The Miami Heat's Golden Oldies hit the court for a new season
Whether it's in front of thousands of people or just by yourself, the Golden Oldies remind everyone to keep on dancing.
It's easy to spot Mary Ellen Grey in a crowd thanks to her bright cherry-red hair. It matches the colorful Miami Heat logo on her shirt.
She wears one NBA championship ring around her neck, marking her tenure as one of the Miami Heat's Golden Oldies. The senior dance crew for people over the age of 60 formed around 2004. Since then, dancers like Grey have been burning up the basketball court with their dance moves.
"The Heat have always been my first love since 1988 when the team originated," she said.
She had one hip and two separate knee replacements back-to-back from 2016 to 2018. The consecutive surgeries couldn't keep the 73-year-old from performing. Now she's back again for the basketball team's 35th season.
"You get to a certain age, you're old. No, you're only as old as you think you are," Grey said. "Some days, I think I'm only 40, but my daughter said that can't be because she's 40."
Over the course of eight years, she has danced on the same courts as NBA stars like Chris Bosh, Lebron James and Dwayne Wade.
Grey had been a middle school teacher in Broward County for 40 years. Before joining the Golden Oldies, most of the dancing she had done had been limited to Zumba, Jazzercise and step classes.
"I really didn't know I was signing up for hip hop, booty shaking, dancing. So it was marvelous," she said.
At their biweekly dance practice at a senior center in Miramar, everyone was decked out in Heat gear — some donned bejeweled snapbacks while others wore Dwayne Wade jerseys with bright red sneakers.
The team is made up of 20 or so people who have to audition every year. Throughout the season, they perform during at least 10 games. Their dance routines involve different formations and sample a mix of different genres from old-school hip-hop to R&B. During one of their practices, they all wore sunglasses and black jerseys as a part of a surprise reveal for their performance.
It's a change of pace for former Arthur Murray dance instructor David Wilmore who was more accustomed to dancing the Waltz and the Foxtrot.
"After the first session, I realized whatever I know, leave it at the door because this is different," Wilmore said.
The 80-year-old has been shimmying and swiveling his hips with the Golden Oldies for six years. The practices can be challenging, but he looks forward to them, he said.
There's boundless chatter and laughter to fill the moments of rest between dancing. The former school teachers in the room give tips on how to fix the t- shirts they need to wear for their performance.
"It's a connection. It completes my day. And when I'm not here, I miss the people, I miss the activities, I miss the work ethic that we put into it," Wilmore said.
Wilmore kept his audition under wraps so no one knew that he had tried out for the dance team. When his friends and family found out, they couldn't believe it.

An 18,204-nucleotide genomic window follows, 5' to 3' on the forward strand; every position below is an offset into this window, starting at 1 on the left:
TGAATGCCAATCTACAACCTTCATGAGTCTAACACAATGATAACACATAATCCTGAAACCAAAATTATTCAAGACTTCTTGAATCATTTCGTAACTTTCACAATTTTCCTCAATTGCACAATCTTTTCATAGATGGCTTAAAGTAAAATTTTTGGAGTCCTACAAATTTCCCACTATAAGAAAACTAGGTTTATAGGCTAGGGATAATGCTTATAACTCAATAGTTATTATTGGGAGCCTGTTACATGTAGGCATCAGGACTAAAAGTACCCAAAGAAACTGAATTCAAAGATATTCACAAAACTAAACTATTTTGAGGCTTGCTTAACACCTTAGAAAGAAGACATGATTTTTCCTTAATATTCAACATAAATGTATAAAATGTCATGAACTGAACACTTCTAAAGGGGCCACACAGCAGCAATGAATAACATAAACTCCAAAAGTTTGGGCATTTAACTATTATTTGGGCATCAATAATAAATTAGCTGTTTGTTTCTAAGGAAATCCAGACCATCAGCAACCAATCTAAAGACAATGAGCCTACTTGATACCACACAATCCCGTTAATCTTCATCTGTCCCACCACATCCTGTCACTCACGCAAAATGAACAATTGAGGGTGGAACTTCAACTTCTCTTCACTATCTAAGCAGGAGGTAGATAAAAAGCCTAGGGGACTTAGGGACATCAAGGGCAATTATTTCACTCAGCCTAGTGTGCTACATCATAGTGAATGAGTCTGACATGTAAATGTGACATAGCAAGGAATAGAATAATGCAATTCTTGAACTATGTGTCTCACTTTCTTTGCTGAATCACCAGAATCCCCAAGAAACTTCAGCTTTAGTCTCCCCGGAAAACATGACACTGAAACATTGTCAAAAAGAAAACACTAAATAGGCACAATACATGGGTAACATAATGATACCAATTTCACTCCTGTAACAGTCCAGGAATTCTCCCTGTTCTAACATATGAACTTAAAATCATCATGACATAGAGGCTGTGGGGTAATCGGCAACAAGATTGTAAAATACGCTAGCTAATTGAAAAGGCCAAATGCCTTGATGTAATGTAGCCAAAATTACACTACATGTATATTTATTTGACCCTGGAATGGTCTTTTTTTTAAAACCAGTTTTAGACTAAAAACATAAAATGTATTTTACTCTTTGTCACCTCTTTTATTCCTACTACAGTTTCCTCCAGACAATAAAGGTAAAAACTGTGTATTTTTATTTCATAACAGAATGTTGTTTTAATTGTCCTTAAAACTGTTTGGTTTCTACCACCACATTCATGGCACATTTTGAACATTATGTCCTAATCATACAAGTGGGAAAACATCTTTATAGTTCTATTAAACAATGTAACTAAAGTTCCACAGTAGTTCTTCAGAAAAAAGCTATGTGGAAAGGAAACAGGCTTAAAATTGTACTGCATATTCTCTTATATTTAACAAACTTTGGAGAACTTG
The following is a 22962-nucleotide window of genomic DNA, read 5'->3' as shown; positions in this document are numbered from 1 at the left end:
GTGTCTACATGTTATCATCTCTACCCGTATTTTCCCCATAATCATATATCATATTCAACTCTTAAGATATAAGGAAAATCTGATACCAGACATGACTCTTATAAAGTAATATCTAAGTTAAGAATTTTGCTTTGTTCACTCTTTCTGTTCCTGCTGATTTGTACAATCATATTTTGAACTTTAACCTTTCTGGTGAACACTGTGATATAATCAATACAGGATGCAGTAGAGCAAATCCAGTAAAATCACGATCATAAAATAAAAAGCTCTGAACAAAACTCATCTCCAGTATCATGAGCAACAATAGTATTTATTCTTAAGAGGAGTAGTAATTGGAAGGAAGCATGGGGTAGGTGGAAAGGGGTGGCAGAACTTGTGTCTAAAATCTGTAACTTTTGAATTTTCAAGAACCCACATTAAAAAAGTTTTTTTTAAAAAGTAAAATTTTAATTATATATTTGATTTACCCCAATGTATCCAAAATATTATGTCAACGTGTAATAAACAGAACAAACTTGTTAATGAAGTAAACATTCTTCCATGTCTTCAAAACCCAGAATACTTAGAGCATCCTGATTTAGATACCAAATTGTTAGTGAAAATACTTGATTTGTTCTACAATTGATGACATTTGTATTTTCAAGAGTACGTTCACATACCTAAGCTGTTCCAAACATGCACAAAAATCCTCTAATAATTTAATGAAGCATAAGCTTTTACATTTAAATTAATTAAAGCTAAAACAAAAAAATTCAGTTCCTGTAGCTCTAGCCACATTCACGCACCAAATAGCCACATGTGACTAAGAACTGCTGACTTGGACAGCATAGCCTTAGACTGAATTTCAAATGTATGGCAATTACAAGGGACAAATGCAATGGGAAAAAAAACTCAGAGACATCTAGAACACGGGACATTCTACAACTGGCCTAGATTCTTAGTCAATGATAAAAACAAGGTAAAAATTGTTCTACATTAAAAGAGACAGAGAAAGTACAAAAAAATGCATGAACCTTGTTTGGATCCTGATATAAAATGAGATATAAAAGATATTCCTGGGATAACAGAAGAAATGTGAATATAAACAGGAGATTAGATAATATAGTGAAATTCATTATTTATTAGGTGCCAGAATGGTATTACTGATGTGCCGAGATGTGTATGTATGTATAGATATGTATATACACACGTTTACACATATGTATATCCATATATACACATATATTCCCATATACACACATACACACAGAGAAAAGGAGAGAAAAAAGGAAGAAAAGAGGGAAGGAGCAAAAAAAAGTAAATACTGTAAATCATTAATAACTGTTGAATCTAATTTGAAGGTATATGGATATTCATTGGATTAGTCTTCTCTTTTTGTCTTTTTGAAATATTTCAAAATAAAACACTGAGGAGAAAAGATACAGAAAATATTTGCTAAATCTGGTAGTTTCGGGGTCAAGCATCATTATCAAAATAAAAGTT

"When I finally made it, they goes, 'you're doing what?' I said, I'm a cheerleader for the Miami Heat. They goes, you got to be kidding me. I go, Nope," he said.
Their dance director is a former Heat dancer. She records videos, some of her demonstrating the moves and another of the Golden Oldies practicing. It gives them a chance to monitor their movements and work on their choreography at home.
"So I tell friends of mine, you guys see the end results on the floor, and it looks like all fun. But behind the scenes, we really work twice a week, two hours a day, because we have to be as professional as possible," he said.
You get to a certain age, you're old. No, you're only as old as you think you areMary Ellen Grey, member of the Golden Oldies
A spot on the Golden Oldies has offered an opportunity for members without professional dance experience to live out their childhood dreams.
Take third-time dancer Lavia Aragon. The 65-year-old usually dances in the front row. She's a dancer by nature, incorporating dance as part of her daily life in one way or another, whether it's teaching kids for dance competitions or just dancing for fun. This opportunity has given her a platform to entertain and share her talents — she calls this her "starlight moment." It's her time to shine.
"When we get out there, your adrenaline is just so high. You don't really have time to think about who's watching you," Aragon said. "You just do your thing."
Nothing beats the roar of the crowd in the arena for the first time. The Golden Oldies are considered a fan favorite at the games.
Barbara Sanders had to wait for two years before she could reach the 60-year age limit before trying out for the team. Now, the 69-year-old former educator from Broward is dancing for her ninth season.
Every clap, every step and every clap reverberates with energy. Dancing keeps her young and the music feeds the soul, she said.
"I just had my 50th class reunion. However, I've lost so many classmates, so it is a privilege to still be doing at my age what I'm doing now," Sanders said. "And I do not take it for granted at all."